The story of the beluga playing with a ball may not be so beautiful


The images have something to make smile, even move. We see a beluga bring a rugby ball to a man on a boat. But the reality behind this viral video shot in the Arctic Ocean might not be so cute.

"It seems like Hvaldimir. This is an old beluga captive of the Russians who lives today in the waters of Hemmerfest, Norway, "said Quad Finn, a cetacean specialist and former marine mammal rescuer, in a tweet spotted by the Huffington Post.

"Alone, malnourished and wounded, (Hvaldimir) roams the oceans, looking for food and attention from humans," Ferris Jabr, a contributor to Scientific American and New York Times Magazine.

Because this behavior – playing with a ball like a house dog – is not normal for a wild cetacean. "Belugas are incredibly smart and sociable, but real wild whales are not used to rugby. They do not know what to do with a ball if you throw a ball at them, "said Ferris Jabr, saying he contacted the video's broadcaster to find out more. Contacted by us also, the latter said to have found this video in a WhatsApp group and not want to say more about the origin of the images.

Hvaldimir may have been trained by man as part of a Russian military program. When it was spotted for the first time, in April 2019, off the north of Norway, the marine mammal was strapped in a harness, which was marked "Equipment of St. Petersburg", according to the website. the foundation dedicated to the animal. Hence his nickname, a play on words between "hval" ("whale" in Norwegian) and "Vladimir", the name of the Russian president.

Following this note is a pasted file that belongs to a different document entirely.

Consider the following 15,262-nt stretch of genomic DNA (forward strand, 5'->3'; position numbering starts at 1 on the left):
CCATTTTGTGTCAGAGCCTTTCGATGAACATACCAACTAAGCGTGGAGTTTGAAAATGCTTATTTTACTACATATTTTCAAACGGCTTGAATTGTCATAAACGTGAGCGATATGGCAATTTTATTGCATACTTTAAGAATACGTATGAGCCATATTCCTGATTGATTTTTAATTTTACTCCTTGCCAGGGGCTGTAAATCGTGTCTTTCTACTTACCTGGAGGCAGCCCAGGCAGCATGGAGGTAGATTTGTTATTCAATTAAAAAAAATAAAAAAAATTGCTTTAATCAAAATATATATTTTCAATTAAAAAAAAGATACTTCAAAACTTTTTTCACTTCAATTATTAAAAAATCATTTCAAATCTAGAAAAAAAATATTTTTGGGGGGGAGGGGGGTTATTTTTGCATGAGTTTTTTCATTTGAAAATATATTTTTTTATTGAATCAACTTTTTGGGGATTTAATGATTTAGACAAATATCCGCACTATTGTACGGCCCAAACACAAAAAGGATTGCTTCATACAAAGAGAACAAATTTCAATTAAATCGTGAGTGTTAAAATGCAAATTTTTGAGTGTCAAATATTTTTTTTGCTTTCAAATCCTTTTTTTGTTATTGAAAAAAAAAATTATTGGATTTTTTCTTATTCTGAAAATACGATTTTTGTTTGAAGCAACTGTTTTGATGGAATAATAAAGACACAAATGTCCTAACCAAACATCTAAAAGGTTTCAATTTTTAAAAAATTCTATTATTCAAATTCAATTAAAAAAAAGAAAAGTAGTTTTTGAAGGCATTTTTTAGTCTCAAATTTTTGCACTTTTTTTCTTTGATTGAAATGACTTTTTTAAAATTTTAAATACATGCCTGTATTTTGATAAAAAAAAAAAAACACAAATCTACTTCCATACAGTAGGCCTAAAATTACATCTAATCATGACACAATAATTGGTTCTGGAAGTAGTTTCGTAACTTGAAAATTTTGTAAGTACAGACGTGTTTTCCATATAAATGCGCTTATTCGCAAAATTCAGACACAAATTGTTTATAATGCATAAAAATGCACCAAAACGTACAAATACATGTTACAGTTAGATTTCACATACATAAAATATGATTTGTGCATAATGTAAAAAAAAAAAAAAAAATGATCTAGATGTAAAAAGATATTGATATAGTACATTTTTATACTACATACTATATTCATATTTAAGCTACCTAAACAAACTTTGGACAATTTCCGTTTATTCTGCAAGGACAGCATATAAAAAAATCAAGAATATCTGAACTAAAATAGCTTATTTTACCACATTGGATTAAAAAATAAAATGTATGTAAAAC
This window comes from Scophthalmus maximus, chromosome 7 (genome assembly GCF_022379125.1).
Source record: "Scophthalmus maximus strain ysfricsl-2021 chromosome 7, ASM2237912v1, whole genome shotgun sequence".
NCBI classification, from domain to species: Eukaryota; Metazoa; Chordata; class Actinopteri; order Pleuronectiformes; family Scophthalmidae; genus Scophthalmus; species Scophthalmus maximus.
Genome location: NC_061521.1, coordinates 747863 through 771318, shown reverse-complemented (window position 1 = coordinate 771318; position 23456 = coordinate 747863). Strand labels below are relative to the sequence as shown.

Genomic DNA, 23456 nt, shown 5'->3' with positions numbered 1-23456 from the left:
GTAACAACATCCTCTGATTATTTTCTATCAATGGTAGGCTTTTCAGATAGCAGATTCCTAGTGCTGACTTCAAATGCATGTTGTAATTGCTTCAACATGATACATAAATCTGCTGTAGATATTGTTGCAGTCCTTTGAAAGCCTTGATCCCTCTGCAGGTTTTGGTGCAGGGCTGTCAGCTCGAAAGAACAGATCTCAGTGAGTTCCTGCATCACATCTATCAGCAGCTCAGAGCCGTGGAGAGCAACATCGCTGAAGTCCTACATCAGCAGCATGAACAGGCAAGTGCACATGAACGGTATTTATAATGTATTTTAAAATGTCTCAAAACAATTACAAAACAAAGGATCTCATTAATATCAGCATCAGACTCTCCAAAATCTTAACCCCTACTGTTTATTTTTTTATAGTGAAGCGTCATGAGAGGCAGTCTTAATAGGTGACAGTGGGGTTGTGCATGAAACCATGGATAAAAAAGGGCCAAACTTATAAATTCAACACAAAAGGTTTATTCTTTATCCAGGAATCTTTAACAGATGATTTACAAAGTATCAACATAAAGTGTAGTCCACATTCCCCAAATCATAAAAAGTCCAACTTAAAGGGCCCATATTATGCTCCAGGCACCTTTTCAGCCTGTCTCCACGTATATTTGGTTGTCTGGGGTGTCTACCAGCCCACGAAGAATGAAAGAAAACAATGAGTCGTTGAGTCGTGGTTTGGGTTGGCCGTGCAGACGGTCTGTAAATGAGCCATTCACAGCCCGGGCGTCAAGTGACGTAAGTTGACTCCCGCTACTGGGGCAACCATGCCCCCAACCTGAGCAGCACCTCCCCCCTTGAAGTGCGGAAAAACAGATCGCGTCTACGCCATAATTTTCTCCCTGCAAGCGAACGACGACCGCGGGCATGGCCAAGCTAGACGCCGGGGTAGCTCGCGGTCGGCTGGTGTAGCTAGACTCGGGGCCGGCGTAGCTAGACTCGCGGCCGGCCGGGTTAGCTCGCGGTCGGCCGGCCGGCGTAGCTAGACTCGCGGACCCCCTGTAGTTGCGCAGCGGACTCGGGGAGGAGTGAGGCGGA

"Unable to eat alone"

Accustomed to being fed by the "hand" of man, Hvaldimir would have become completely "dependent" and "unable to hunt and feed himself". "Not a single successful hunt could be identified in a week of observation (beluga) conducted by Norwegian scientists," says the website of the Hvaldimir Foundation.

"The video has been shared hundreds of thousands of times. But this is not an adorable or inspiring portrayal of the relationships between species. It's a tragic story, far too similar to Keiko and Luna, orcs that celebrity and isolation have killed far too young, "said Ferris Jabr, referring to the mammals that figured in the famous Save Willy.


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